drawers, tabs, popups and other things requiring clicks are all fancy and tidy, but bad UX for hackers. they are very annoying.

I see you on this, but I think that this may be an overgeneralization. Seeing this another way, having to go to a URL at all is annoying for hackers. They should be able to just brew install all-the-things. There are tradeoffs.

yes, there should be only one download "per page" because each "page section" will occupy at least one whole vertical-screen-size. (i.e. you get different pseudo-pages in a single (searchable) page)

Anchor tags might be a good compromise for all of the hidden content / multipage debate. Just put everything on one page and have a nav bar that just floats down to the content needed.

i do have a very specific vision and constraints for this -- that takes into account much about the whole ecosystem -- and which i clearly have not communicated well :S

That's fine; more communication is better. We don't know what your visions and constraints are until you bring them up, though. At some points, reading your posts here was a bit confusing for me. For instance, mentioning not bringing in ipfs.io, but then saying to use a similar color palette across all of our sites. Maybe you could write up a short piece (for us) about your goals for ipfs.io and other pages? That might be über helpful; again, we don't know until we suggest something.

@whyrusleeping:

As for the 'great UX for hackers'. I'm gonna go ahead and disagree. What makes for a great hacker UX is having urls that make sense. The url string I have to build to fetch a certain version of a given program should be logical and consistent, thats what i'm worried about for efficiency. If i'm bothering to use the browser, you might as well make my visit pretty.

I agree with this. Well said, especially the last sentence.

Lets keep the look that @dignifiedquire has going, but instead of making each product at the top a tab, simple make it a bookmark to that point in the page.

Ah, cool! Yeah. I agree.

Yeah, its going to make the page massive, but we all have amazing internet connections so its not a big deal.

We don't all have amazing internet connections. Seriously. Most of the world doesn't. We're going to have to start thinking about internationalization, too.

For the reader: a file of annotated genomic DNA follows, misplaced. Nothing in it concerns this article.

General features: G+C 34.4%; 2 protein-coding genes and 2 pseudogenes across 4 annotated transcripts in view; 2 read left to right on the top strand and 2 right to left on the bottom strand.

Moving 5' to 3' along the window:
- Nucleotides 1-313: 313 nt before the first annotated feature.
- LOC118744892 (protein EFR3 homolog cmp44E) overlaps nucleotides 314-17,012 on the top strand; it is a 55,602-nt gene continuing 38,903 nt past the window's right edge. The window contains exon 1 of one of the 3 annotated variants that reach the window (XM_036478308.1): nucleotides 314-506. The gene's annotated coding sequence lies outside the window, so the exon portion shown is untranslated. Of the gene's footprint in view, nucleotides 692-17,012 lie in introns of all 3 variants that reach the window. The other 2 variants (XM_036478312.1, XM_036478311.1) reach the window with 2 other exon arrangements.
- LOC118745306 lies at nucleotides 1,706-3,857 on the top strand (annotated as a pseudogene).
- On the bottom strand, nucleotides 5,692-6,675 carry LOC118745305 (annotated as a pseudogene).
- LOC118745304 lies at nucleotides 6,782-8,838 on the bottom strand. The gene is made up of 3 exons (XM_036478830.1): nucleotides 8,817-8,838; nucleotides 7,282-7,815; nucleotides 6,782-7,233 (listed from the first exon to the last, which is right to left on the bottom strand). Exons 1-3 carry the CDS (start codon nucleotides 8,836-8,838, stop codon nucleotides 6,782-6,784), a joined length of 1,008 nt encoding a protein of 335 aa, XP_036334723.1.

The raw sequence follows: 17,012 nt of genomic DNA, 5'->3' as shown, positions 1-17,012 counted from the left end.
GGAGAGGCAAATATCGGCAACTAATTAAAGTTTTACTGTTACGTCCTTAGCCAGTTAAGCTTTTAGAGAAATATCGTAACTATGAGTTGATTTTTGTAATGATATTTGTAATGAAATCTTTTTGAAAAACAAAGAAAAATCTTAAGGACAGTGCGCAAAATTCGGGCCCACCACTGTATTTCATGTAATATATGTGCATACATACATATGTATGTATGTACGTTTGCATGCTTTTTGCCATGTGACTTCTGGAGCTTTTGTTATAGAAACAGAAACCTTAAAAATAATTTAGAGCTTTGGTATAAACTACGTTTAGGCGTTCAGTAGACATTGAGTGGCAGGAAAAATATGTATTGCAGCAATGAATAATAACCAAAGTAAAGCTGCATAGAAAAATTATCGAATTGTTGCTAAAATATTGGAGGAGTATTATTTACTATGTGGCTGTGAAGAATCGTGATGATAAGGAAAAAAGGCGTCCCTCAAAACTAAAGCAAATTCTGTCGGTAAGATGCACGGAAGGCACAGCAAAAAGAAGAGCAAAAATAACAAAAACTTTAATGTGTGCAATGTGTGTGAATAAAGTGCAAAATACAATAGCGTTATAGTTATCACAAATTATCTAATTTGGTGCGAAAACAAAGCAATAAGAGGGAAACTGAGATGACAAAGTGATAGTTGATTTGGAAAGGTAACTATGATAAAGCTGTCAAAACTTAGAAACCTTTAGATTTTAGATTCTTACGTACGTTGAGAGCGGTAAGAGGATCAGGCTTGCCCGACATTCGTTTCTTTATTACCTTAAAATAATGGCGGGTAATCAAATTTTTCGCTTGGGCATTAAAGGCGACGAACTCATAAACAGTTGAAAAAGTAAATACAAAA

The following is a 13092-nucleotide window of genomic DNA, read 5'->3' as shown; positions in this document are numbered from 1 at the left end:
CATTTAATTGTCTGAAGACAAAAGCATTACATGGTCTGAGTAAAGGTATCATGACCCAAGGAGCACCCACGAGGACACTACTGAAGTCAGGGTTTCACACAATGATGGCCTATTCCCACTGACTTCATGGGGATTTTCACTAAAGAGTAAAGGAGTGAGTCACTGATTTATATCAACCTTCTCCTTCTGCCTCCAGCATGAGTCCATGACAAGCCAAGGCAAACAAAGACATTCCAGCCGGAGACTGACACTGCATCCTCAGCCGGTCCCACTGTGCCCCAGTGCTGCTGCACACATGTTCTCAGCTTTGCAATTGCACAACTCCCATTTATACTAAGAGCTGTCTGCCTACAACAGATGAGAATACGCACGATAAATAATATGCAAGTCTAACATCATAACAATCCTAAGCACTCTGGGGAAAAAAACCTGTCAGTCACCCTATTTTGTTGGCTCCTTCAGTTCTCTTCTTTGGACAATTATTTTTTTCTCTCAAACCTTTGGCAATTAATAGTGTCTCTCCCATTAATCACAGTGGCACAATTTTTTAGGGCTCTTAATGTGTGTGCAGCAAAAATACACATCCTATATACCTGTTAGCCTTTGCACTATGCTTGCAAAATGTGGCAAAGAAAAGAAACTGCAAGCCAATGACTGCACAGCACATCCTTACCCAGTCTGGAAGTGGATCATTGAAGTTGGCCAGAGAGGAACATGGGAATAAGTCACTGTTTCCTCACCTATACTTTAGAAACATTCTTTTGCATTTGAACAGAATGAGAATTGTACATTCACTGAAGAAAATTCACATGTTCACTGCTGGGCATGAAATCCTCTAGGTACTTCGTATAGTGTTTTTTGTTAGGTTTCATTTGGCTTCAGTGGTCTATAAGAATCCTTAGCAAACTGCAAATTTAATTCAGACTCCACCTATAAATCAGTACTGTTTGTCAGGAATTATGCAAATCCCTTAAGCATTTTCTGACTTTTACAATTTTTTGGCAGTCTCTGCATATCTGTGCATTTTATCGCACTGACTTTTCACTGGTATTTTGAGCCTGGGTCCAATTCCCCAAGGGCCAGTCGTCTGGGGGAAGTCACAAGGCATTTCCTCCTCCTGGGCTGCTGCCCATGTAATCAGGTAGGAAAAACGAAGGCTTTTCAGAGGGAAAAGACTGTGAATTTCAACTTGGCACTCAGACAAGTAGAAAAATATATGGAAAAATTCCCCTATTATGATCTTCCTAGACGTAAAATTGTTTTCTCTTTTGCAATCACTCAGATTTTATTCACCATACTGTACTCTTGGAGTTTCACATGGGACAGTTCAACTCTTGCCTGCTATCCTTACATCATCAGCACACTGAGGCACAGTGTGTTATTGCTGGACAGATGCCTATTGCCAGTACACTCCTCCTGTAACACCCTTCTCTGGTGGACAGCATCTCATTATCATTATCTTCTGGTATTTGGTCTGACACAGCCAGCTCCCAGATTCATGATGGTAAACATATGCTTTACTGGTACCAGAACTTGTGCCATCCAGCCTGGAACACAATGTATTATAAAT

On the newest design

  • The itemized grey small text is hard to read. Could you make the lines bigger, or less gray?
  • Where does 'All Versions' lead to?
  • What is the docker image doing?
  • What do the other tabs look like?
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RichardLitt commented Dec 9, 2015

Some notes

@dignifiedquire:

I will try to address some things in words, and the rest in the next days more visually.

This is beautifully written.

Also might be nicer to actually not use json, but rather a markdown file to store the descriptions.

Is there a reason we can't convert them?

@jbenet:

it's meant to be a comprehensive information resource, and it excels at that. It has everything new-commers need in one page, with everything easily findable with ctrl+f. At this point I've seen >200 people install mosh from that page and have seen only very few (6) people struggle, or ask where they could find something

Heard anecdotally from others in the IRC room that this is not the case. I think that ctrl+f'ing should be a last resort. Encarta's encyclopedia is a comprehensive information source: but using Wikipedia is loads easier, because of the way it is presented - through hyperlinks, articles, and by subdividing information appropriaptely.

the main goal of this page is not to be a visual experience. It's to be a very fast, functional place to find tools, understand them at a glance, and get the one for your platform. it should not get on your way.

What you describe (my emphasis) is a visual experience, and could be a definition for good design for these sorts of pages. A good design doesn't get in your way, and you can understand it at a glance. Having everything in one long scroll is not the only way to achieve this. Assuming that everything needs top priority and should be in one huge place ignores the concept of priority as a way of organizing information, and also doesn't take into account the fold and people who don't like reading walls of texts as legitimate factors.

drawers, tabs, popups and other things requiring clicks are all fancy and tidy, but bad UX for hackers. they are very annoying.

I see you on this, but I think that this may be an overgeneralization. Seeing this another way, having to go to a URL at all is annoying for hackers. They should be able to just brew install all-the-things. There are tradeoffs.

yes, there should be only one download "per page" because each "page section" will occupy at least one whole vertical-screen-size. (i.e. you get different pseudo-pages in a single (searchable) page)

Anchor tags might be a good compromise for all of the hidden content / multipage debate. Just put everything on one page and have a nav bar that just floats down to the content needed.